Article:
United States District Court, D. Colorado
ORDER AFFIRMING COMMISSIONER
E. BLACKBURN UNITED STATES DISTRICT JUDGE.
matter before me is plaintiff's Complaint [#1],
filed October 28, 2015, seeking review of the
Commissioner's decision denying plaintiff's claims
for disability insurance benefits and supplemental security
income benefits under Titles II and XVI of the Social
Security Act, 42 U.S.C. § 401, et seq. I have
jurisdiction to review the Commissioner's final decision
under 42 U.S.C. § 405(g). The matter has been fully
briefed, obviating the need for oral argument. I affirm.
FACTUAL AND PROCEDURAL BACKGROUND
alleges that he is disabled as a result of a back disorder
and an affective disorder. After his applications for
disability insurance benefits and supplemental security
income benefits were denied, plaintiff requested a hearing
before an administrative law judge. This hearing was held on
April 21, 2014. At the time of the hearing, plaintiff was
48 years old. He has a high school education and past
relevant work experience as a laborer. He has not engaged in
substantial gainful activity since April 30, 2010, his
alleged date of onset.
found plaintiff was not disabled and therefore not entitled
to disability insurance benefits or supplemental security
income benefits. Although the medical evidence established
plaintiff suffered from severe impairments, the judge found
the severity of those impairments did not meet or equal any
impairment listed in the social security regulations. The ALJ
determined plaintiff had the residual functional capacity to
perform simple, unskilled work at all exertional levels with
certain postural and manipulative restrictions which required
no frequent or prolonged contact with co-workers,
supervisors, or the public. Although this conclusion
precluded plaintiff's past relevant work, the ALJ found
there were other jobs existing in substantial numbers in the
national and local economies he could perform. He therefore
found plaintiff not disabled at step five of the sequential
evaluation. Plaintiff appealed this decision to the Appeals
Council. The Council affirmed. Plaintiff then filed this
action in federal court.
STANDARD OF REVIEW
person is disabled within the meaning of the Social Security
Act only if his physical and/or mental impairments preclude
him from performing both his previous work and any other
“substantial gainful work which exists in the national
economy.” 42 U.S.C. § 423(d)(2). “When a
claimant has one or more severe impairments the Social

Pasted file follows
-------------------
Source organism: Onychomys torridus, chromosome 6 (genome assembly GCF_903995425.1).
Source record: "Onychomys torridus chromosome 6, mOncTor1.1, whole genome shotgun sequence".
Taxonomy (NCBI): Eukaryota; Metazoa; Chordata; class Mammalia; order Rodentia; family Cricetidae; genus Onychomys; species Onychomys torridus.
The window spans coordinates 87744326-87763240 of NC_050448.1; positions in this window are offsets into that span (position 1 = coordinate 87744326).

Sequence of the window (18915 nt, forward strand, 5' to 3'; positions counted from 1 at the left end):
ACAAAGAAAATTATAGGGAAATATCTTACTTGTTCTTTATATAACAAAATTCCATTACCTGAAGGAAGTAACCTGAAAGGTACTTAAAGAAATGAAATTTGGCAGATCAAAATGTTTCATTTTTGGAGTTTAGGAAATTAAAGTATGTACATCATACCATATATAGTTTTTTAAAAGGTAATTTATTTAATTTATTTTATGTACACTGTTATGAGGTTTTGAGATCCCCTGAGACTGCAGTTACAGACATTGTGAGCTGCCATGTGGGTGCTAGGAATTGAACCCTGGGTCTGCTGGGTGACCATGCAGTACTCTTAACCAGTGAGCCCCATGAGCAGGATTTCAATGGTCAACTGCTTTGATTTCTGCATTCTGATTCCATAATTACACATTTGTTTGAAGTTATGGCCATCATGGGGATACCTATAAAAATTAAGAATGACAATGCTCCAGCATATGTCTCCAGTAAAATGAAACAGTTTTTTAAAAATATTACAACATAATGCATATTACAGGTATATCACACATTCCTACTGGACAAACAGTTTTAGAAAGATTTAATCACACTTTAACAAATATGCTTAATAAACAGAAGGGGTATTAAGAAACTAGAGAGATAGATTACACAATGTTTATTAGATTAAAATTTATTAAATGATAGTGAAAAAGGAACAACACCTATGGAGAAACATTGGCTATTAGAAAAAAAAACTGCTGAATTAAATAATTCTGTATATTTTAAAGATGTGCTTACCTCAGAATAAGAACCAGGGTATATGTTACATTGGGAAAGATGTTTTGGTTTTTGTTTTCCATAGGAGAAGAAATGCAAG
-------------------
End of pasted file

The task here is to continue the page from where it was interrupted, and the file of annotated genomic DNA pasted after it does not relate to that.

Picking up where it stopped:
Security [Act] requires the [Commissioner] to consider the
combined effects of the impairments in making a disability
determination.” Campbell v. Bowen, 822 F.2d
1518, 1521 (10th Cir. 1987) (citing 42 U.S.C.
§ 423(d)(2)(C)). However, the mere existence of a severe
impairment or combination of impairments does not require a
finding that an individual is disabled within the meaning of
the Social Security Act. To be disabling, the claimant's
condition must be so functionally limiting as to preclude any
substantial gainful activity for at least twelve consecutive
months. See Kelley v. Chater, 62 F.3d 335, 338
(10th Cir. 1995).
Commissioner has established a quinquepartite sequential
evaluation process for determining whether a claimant is
1. The ALJ must first ascertain whether the claimant is
engaged in substantial gainful activity. A claimant who is
working is not disabled regardless of the medical findings.
2. The ALJ must then determine whether the claimed impairment
is “severe.” A “severe impairment”
must significantly limit the claimant's physical or
mental ability to do basic work activities.
3. The ALJ must then determine if the impairment meets or
equals in severity certain impairments described in Appendix
1 of the regulations.
4. If the claimant's impairment does not meet or equal a
listed impairment, the ALJ must determine whether the
claimant can perform her past work despite any limitations.
5. If the claimant does not have the residual functional
capacity to perform her past work, the ALJ must decide
whether the claimant can perform any other gainful and
substantial work in the economy. This determination is made
on the basis of the claimant's age, education, work
experience, and residual functional capacity.
20 C.F.R. § 404.1520(a)(4)(i)-(v). See also
Williams v. Bowen 844 F.2d 748, 750-52 (10th
Cir. 1988). The claimant has the initial burden of
establishing a disability in the first four steps of this
analysis. Bowen v. Yuckert, 482 U.S. 137, 146 n.5,
107 S.Ct. 2287, 2294 n.5, 96 L.Ed.2d 119 (1987). The burden
then shifts to the Commissioner to show the claimant is
capable of performing work in the national economy.
Id. A finding that the claimant is disabled or not
disabled at any point in the five-step review is conclusive
and terminates the analysis. Casias v. Secretary of
Health & Human Services, 933 F.2d 799, 801
(10th Cir. 1991).
of the Commissioner's disability decision is limited to
determining whether the ALJ applied the correct legal
standard and whether the decision is supported by substantial
evidence. Hamilton v. Secretary of Health and Human
Services, 961 F.2d 1495, 1497-98 (10th Cir.
1992); Brown v. Sullivan, 912 F.2d 1194, 1196
(10th Cir. 1990). Substantial evidence is evidence
a reasonable mind would accept as adequate to support a
conclusion. Brown, 912 F.2d at 1196. It requires
more than a scintilla but less than a preponderance of the
evidence. Hedstrom v. Sullivan, 783 F.Supp. 553, 556
(D. Colo. 1992). “Evidence is not substantial if it is
overwhelmed by other evidence in the record or constitutes
mere conclusion.” Musgrave v. Sullivan, 966
F.2d 1371, 1374 (10th Cir. 1992). Further,
“if the ALJ failed to apply the correct legal test,
there is a ground for reversal apart from a lack of